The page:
A Silver Lining Through the Dark Clouds Shining: Marshall vs Boyle | Association of Anaesthetists

A Silver Lining Through the Dark Clouds Shining: Marshall vs Boyle

A Silver Lining Through the Dark Clouds Shining: Marshall vs Boyle

From 1912, anaesthetics were included in the curriculum of all medical schools. However, when Great Britain entered the First World War on 4th August 1914, the role of an anaesthetic specialist was not recognised.

During the War years, this changed and specialist anaesthetic posts were created in the military in 1916. The change was driven by the death of nine million people during this global conflict and an unprecedented number of wounded. The training these anaesthetists received is unclear.

The provision of pain relief and anaesthesia was crucial. At the start of the War nitrous oxide and oxygen anaesthesia was in its infancy. This is the way wounded soldiers received treatment:

Evacuation to regimental aid posts

Sent to advanced dressing stations or field ambulances

Sent to casualty clearing stations in ambulance convoys

Evacuated to a base hospital by train or barge

Transferred to the UK on a hospital ship

>Every hospital that could, received casualties and extra hospitals were set up in universities, schools and stately homes.

Who Invented the Machine?

Since the production of the first Boyle’s Machine its name has endured. Its continuous development means it is still available today.

Although the machine bears Boyle’s name, many believe that it was invented by Marshall.


 Geoffrey Marhsall


Henry Boyle
Marshall qualified in medicine in 1911. He was interested in respiratory physiology. Boyle qualified in medicine in 1901. He was interested in anaesthetics.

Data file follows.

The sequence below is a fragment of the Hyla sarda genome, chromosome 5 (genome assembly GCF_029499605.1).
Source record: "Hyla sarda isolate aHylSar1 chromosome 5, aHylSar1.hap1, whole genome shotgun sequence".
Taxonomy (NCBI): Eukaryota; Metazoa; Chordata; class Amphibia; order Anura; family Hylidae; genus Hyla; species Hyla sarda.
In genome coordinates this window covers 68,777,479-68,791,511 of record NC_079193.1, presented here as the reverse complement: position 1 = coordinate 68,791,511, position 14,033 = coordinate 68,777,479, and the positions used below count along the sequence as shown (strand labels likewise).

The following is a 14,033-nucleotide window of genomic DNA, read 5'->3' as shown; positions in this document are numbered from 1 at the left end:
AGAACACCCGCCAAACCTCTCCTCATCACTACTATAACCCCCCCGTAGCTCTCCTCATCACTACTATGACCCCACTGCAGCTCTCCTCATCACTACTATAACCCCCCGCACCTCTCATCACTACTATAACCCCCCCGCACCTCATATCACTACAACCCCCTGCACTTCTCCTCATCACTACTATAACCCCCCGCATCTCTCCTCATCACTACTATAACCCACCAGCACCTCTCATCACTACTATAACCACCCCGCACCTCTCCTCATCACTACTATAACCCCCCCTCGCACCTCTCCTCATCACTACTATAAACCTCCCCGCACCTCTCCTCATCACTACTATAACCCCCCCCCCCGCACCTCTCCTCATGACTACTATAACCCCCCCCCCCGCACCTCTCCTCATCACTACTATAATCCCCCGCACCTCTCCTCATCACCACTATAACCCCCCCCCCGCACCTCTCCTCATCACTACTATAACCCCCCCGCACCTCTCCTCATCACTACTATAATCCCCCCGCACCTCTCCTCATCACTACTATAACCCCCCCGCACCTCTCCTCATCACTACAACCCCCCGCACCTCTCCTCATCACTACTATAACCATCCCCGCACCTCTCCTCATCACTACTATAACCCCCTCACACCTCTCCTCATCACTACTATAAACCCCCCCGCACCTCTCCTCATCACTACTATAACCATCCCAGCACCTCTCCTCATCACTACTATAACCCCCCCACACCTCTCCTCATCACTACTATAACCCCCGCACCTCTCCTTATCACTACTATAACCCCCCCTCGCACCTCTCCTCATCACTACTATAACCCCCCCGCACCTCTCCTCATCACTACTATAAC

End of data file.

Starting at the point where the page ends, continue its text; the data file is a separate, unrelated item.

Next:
Marshall joined up at the outbreak of the First World War and served in France. At the start of the First World War, Boyle joined the Royal Army Medical Corps but did not serve abroad. He treated soldiers in British hospitals.
In 1915 Marshall went to a Casualty Clearing Station to help reduce the mortality rate of soldiers suffering from shock many of whom needed amputations. By 1917 Boyle reported on 1,000 cases of nitrous oxide and oxygen with ether or chloroform.
Marshall designed a machine and asked a tinsmith in France to make it. He took his drawings to Coxeter when he was on leave. Marshall reduced the mortality rate from 90% to 25%. Boyle met Gwathmey in 1913 and was influenced by him. But by 1917 he was dissatisfied with Gwathmey’s apparatus.
Coxeter urged Marshall to publish his apparatus. Some say the drawings had been ‘borrowed’. Marshall published his apparatus in 1920. Historians have suggested that it was Boyle who borrowed Marshall’s drawings. Boyle published his machine in 1919 and thanked Marshall for his help and suggestions for alterations.
Marshall wanted to be a physician not an anaesthetist. Boyle continued to improve his machine and became a renowned anaesthetist.

Anaesthesia During the First World War


Gwathemey Apparatus

Gwathmey developed this apparatus while with the American Red Cross. It has yokes for two cylinders of nitrous oxide and one of oxygen. It is controlled by a needle valve and tubes take gases to the bottle cap.


Marshall nitrous oxide oxygen ether apparatus 

Geoffrey Marshall developed an anaesthetic apparatus based on a machine designed by Gwathmey. It gave gas, oxygen and ether and had flowmeters. It became the standard model in Royal Army Medical Corps practice.


Boyle apparatus

This is Boyle’s original nitrous oxide/oxygen/ether apparatus which closely resembled those of Gwathmey and Marshall. British gas cylinders would not easily fit Gwathmey’s apparatus and so Boyle modified it to produce this machine.

Ether & Chloroform


Ether was discovered in 1275 by Raymundus Lullius and called Sweet Vitriol. In 1540 Valerius Cordus described how to make it and Paracelsus discovered its hypnotic effects. In 1730 A S Frobenius called it ether.